from fire-retardant foam — you can find them at home improvement stores — fit like a cozy undershirt in between a wall and an outlet or light switch cover and are effective at preventing unwanted drafts.
The installation of a foam outlet gasket is simple and only requires a screwdriver: turn the power off, unscrew the outlet cover/switch plate, apply sealer as directed, replace the cover/switch plate, and you’re done. If you’ve installed gaskets around unused outlets and still notice a chill, use plastic child safety plugs as an alternative.
• Flue Damper: When the fireplace is not in use, keep the flue damper tightly closed. A chimney is designed specifically for smoke to escape to until you close it, warm air escapes 24 hours a day!
• Attic stair covers: Attic stair covers are essentially well-insulated lids or boxes designed to keep cold air in the winter and hot air in the summer relegated to the attic and can be either purchased or constructed yourself, if you’re so inclined. Prices for store-bought attic stair covers vary. Prices could go from $42 to $200 depending on the quality.
• Draft stoppers: Draft stoppers, also called draft dodgers and door snakes, are tube-shaped objects of various lengths made with fabric (often excess/scrap fabric) and filled with some kind of insulating stuffing. You’ll most often find them placed against the bottom of closed doors or on window ledges to block winter drafts from entering a room. Additionally, they come in handy when sealing off garages, basements, attics and unoccupied rooms.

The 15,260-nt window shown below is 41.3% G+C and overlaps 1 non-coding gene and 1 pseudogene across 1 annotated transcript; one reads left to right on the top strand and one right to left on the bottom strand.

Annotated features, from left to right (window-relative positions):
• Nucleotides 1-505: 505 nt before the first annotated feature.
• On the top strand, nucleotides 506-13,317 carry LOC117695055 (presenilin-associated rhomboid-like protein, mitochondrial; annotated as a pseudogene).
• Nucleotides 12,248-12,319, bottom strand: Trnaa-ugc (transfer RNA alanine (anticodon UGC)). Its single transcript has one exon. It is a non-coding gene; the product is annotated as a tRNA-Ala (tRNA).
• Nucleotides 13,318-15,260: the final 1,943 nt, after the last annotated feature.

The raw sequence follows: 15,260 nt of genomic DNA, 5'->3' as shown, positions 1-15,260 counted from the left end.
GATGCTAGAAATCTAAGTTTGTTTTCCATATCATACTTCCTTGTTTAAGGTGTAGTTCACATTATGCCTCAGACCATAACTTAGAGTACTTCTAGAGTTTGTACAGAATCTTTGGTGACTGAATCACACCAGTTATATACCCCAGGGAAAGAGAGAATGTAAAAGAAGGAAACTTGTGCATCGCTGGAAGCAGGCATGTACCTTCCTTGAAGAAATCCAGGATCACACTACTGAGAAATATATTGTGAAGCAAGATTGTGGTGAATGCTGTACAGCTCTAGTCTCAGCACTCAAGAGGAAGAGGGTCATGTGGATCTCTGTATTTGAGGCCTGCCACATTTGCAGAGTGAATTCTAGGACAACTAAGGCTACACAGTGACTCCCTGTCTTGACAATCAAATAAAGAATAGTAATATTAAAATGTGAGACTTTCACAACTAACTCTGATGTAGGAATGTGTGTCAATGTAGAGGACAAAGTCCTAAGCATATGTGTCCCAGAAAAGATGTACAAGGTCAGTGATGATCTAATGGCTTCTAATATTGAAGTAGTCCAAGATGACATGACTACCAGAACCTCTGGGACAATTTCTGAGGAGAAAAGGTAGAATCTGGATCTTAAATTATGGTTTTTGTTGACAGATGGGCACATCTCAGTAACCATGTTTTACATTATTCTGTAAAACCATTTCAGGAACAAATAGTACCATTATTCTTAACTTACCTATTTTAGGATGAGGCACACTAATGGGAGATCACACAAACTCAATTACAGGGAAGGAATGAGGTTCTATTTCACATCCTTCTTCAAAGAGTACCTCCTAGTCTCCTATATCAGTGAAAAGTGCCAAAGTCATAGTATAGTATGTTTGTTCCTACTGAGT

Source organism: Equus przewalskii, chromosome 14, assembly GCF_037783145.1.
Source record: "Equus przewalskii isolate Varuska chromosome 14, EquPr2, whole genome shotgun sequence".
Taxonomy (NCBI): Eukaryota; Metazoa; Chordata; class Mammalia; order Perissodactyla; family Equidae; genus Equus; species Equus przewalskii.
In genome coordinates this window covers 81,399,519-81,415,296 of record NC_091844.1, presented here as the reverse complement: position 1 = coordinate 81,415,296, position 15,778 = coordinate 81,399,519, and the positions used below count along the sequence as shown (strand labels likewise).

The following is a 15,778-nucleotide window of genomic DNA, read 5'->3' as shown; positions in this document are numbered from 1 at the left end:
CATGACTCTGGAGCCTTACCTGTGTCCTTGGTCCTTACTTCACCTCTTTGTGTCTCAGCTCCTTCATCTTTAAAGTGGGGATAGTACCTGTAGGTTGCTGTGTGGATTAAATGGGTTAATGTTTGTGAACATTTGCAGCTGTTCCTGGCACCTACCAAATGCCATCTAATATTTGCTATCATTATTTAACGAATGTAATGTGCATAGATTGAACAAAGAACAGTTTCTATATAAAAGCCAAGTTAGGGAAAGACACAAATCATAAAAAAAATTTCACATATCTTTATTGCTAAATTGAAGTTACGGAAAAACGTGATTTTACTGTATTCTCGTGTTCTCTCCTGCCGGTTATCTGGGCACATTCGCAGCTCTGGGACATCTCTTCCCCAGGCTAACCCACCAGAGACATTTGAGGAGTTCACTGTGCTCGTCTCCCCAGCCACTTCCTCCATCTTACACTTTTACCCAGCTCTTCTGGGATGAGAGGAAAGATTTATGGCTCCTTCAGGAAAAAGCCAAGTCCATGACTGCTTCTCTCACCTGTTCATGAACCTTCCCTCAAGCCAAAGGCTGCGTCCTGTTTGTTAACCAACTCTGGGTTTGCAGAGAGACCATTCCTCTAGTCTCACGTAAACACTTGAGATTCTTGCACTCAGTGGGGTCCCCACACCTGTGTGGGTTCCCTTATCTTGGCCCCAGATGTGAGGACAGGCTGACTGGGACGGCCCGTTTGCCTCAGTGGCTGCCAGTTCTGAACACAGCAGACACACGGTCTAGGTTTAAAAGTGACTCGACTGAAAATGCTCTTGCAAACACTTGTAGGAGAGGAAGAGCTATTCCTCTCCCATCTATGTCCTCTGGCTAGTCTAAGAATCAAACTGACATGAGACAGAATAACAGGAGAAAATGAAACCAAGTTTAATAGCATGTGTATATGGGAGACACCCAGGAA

• Chimney balloons: The Chimney Balloon, a reusable and durable draft-stopper — a “pillow” of sorts — is meant to be inserted and then fully inflated inside of a chimney. The Chimney Balloon comes in various sizes (be sure to do some measuring before investing) and fits snugly above or beneath the fireplace’s damper or louvre, the metal flapper device that you open and close each time you start and finish a fire. Dampers are designed to prevent heat loss but with age their ability to stop a fireplace’s “open window effect” is weakened.
• Water heater blankets: With water heating claiming as much as 25 percent of home energy bills, every little bit of insulating assistance helps. According to Energy Savers, dressing a poorly insulated water heater in a blanket can reduce standby losses by 25 to 45 percent; this translates to 4 to 9 percent savings on heating bills.
Water heater blankets are generally inexpensive, in the $20 range, but can get more costly if they offer more significant insulation. Energy Savers offers a handy dandy installation guide for electric water heaters, but be sure to follow the instructions provided with the one you purchase.